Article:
Photo CHARBHANGURA, Bangladesh — Each year the brown waters of the Gumani river swell during the summer monsoon, creeping over the surrounding fields to flood Charbhangura, a village of 2,500 people in the Pabna district of northwest Bangladesh.
From July to October the waters can rise at least 10 feet. The trunks of trees more than 30 feet away from the dry season riverbed show watermarks waist high. When the fields flood, the village’s farmers have no work. “There is water all around,” said Hafiza Khatun, 25, a mother of two whose family income used to vanish for six months of the year when her farm laborer husband had nothing to do.
But three years ago, Ms. Vital Signs of the Planet: Causes. Most climate scientists agree the main cause of the current global warming trend is human expansion of the "greenhouse effect"1 — warming that results when the atmosphere traps heat radiating from Earth toward space.
Certain gases in the atmosphere block heat from escaping. Long-lived gases that remain semi-permanently in the atmosphere and do not respond physically or chemically to changes in temperature are described as "forcing" climate change. Gases, such as water vapor, which respond physically or chemically to changes in temperature are seen as "feedbacks. " Gases that contribute to the greenhouse effect include: Water vapor. On Earth, human activities are changing the natural greenhouse. The consequences of changing the natural atmospheric greenhouse are difficult to predict, but certain effects seem likely: On average, Earth will become warmer.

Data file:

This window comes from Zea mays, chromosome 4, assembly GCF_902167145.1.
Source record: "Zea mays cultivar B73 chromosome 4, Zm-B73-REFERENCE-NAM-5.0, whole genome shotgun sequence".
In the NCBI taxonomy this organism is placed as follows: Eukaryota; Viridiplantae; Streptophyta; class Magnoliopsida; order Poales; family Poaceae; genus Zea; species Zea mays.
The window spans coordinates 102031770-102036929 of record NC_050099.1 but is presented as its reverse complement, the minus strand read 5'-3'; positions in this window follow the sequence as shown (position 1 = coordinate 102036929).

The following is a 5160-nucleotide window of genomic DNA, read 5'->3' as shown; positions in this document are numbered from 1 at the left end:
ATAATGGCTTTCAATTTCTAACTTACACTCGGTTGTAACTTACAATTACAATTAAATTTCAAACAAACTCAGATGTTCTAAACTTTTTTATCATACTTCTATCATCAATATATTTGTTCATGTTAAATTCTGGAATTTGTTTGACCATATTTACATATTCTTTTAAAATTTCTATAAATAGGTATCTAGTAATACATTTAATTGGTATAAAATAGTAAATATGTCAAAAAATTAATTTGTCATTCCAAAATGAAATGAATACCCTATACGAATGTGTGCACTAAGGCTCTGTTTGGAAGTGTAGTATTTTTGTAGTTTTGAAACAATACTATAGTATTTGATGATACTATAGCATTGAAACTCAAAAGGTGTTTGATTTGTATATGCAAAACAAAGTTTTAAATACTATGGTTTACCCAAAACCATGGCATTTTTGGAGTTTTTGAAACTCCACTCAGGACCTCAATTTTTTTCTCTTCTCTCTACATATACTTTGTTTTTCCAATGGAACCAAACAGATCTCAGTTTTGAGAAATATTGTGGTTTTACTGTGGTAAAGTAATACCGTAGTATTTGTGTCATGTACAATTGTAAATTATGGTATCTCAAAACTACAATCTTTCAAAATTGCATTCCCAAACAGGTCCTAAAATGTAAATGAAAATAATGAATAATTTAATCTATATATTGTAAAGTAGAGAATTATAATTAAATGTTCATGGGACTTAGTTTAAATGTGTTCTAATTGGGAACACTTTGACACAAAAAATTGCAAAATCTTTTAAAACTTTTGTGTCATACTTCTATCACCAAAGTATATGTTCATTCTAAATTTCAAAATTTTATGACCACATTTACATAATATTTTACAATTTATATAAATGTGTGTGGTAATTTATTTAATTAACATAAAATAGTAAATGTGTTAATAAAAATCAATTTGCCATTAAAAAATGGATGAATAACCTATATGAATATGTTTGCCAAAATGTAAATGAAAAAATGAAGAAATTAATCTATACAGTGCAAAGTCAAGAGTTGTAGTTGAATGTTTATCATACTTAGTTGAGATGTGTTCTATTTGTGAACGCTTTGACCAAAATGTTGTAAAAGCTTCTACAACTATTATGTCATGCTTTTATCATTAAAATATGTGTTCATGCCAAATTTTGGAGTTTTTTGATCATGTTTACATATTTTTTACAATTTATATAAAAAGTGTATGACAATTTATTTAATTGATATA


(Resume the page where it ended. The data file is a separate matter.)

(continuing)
Bodansky-dp-47-nov-final.pdf. Global warming to hit Asia hardest, warns new report on climate change. Asia will face new challenges over food security because of climate change.
Photograph: Jiang Kehong/AP People in coastal regions of Asia, particularly those living in cities, could face some of the worst effects of global warming, climate experts will warn this week. Hundreds of millions of people are likely to lose their homes as flooding, famine and rising sea levels sweep the region, one of the most vulnerable on Earth to the impact of global warming, the UN states. Water Pressures in Central Asia. Europe and Central Asia Report N°233 11 Sep 2014 Water has long been a major cause of conflict in Central Asia.
Look to Variability, Not Just Scarcity, for Water Conflict Clues « The Center for Climate & Security. This is a cross-post from the New Security Beat, written by Cullen Hendrix. Opportunity Costs: Evidence Suggests Variability, Not Scarcity, Primary Driver of Water Conflict Nearly 1 billion people lack reliable access to clean drinking water today. A report by the Water Resources Group projects that by 2030 annual global freshwater needs will reach 6.9 trillion cubic meters – 64 percent more than the existing accessible, reliable, and sustainable supply. Water Pressures in Central Asia. Look to Variability, Not Just Scarcity, for Water Conflict Clues « The Center for Climate & Security.
Water Wars. Right as the West is tightening the screws on Russia's energy sector, Vladimir Putin is accelerating his own pivot to the east, moving closer to another giant natural gas deal with China. If consummated this fall, the multibillion-dollar deal would at least partially alleviate Russia's fears about finding future markets for its gas exports and China's worries over finding future energy supplies, especially natural gas, for its growing economy and population. My Name Is China, and I Have a Pollution Problem. Docs.house.gov/meetings/SY/SY18/20131211/101589/HHRG-113-SY18-Wstate-TitleyD-20131211.pdf. A Clear and Present Danger. Barack Obama's administration says that climate change poses a clear and present danger to the United States that will only grow worse over time as droughts, floods, and storms become part of everyday life throughout the country.